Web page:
Sophie: In closing, what advice would you give today’s young women artists or students?
eX: I come from a generation that was pretty feral, which was actually quite good training — we didn’t particularly care if someone didn’t like us or whether they thought we were unfeminine or whether we were any damn thing that they wanted us to be. It’s a long game. And ultimately, to survive the long haul of being an artist, you have to be fearless and take risks.
Fiona: Work hard, make work every day and really dig deep into who you are. Make work from a deep place inside yourself.
Karla: Be brave and try and avoid wanting instant gratification. Pace yourself and hang around other people who are going to support you in that process. And be brave and be gentle at the same time.
Vivienne: Be honest and ruthlessly brave enough to look into yourself, into your emotions, to watch and beware of self-deception. Even if it takes you into very challenging areas, there’s every chance that that will be an experience for great development and further insight. And follow the yellow brick road, follow that little light that’s bouncing along in front of you. The one you can’t quite take your eyes off and you’re drawn back to all the time. Stay with it.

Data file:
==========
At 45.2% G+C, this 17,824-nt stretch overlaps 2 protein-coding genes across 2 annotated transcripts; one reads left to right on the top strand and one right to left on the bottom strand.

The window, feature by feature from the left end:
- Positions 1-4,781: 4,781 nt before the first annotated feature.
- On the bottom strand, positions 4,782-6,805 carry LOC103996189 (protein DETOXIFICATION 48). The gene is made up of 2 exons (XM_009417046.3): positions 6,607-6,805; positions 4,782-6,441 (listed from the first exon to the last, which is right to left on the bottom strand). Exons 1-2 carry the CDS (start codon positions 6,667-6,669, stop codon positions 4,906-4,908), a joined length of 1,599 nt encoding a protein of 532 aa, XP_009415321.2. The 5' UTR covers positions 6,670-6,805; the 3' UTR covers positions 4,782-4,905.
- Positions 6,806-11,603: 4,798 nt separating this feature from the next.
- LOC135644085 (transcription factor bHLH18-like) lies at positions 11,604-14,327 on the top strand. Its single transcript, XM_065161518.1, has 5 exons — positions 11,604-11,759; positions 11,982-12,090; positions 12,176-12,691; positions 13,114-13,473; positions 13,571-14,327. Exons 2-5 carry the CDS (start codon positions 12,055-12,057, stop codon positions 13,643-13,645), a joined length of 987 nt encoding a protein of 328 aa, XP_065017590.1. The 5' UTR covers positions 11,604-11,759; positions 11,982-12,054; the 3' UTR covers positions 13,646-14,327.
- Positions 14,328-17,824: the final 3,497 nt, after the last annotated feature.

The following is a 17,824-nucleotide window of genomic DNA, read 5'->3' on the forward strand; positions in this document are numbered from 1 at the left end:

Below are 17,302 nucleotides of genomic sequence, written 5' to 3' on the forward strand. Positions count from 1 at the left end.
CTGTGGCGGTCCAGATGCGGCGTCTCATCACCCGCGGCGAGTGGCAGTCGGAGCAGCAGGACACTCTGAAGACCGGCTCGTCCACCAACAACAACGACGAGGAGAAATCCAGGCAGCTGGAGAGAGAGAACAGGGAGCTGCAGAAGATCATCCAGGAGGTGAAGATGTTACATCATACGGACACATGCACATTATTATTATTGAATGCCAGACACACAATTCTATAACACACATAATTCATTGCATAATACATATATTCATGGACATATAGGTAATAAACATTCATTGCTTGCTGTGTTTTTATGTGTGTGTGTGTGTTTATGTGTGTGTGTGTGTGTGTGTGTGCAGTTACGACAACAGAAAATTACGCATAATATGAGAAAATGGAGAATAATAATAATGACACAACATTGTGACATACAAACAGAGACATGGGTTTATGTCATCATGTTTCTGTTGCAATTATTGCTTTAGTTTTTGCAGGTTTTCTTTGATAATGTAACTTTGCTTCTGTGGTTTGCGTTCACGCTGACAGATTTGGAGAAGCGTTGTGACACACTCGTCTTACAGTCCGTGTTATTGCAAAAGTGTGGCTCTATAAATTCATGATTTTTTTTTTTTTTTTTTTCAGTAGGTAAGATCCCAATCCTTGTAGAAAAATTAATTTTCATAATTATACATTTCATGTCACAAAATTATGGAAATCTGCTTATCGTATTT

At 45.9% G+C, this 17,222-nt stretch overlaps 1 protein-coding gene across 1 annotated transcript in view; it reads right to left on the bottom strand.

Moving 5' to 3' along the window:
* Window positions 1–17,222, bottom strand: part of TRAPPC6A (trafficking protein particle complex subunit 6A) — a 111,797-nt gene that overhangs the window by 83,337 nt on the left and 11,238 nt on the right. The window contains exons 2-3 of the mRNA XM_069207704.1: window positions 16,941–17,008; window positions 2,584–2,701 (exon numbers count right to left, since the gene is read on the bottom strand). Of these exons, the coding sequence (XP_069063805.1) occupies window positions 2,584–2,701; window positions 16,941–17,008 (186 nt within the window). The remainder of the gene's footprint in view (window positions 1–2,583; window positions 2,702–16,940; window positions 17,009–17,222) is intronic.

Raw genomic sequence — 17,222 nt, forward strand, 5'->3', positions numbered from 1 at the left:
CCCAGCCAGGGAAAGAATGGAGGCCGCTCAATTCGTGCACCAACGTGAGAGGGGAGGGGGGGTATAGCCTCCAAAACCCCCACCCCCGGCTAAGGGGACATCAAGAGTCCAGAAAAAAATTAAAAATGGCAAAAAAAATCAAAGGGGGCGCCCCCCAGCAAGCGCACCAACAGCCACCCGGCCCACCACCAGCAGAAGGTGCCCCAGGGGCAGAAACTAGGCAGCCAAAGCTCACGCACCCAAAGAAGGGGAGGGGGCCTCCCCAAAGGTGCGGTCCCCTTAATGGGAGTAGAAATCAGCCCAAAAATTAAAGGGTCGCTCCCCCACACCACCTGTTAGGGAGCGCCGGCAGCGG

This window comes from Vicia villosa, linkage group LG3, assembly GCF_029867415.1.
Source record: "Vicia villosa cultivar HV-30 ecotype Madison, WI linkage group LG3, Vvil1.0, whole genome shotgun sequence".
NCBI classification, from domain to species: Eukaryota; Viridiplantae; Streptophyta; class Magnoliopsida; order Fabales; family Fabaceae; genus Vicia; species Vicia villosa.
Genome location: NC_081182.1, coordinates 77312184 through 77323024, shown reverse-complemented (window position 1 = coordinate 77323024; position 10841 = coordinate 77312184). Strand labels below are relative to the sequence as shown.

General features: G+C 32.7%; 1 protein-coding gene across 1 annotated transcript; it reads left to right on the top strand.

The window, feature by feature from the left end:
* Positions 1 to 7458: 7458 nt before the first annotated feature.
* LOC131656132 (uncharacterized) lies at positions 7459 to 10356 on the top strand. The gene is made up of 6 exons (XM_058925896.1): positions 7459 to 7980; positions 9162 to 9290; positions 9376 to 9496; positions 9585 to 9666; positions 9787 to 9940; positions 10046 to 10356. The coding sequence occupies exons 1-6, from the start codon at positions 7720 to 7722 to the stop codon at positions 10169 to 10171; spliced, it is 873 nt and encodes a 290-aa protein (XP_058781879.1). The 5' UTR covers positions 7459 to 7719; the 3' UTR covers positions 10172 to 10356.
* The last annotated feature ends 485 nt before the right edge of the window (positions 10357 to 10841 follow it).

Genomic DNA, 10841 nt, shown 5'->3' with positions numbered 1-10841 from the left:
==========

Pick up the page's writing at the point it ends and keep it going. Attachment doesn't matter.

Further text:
This article first appeared in the Spring 2020 edition of the National Gallery’s Members’ magazine Artonview. To get a copy of the magazine and access future editions, become a Member: nga.gov.au/members/
The Know My Name: Australian Women Artists 1900 to Now exhibition opens 14 November. The Know My Name Conference will be delivered virtually on 10–13 November.
For more information head to: nga.gov.au/knowmyname
Sophie Tedmanson is the Chief Content Officer at the National Gallery of Australia.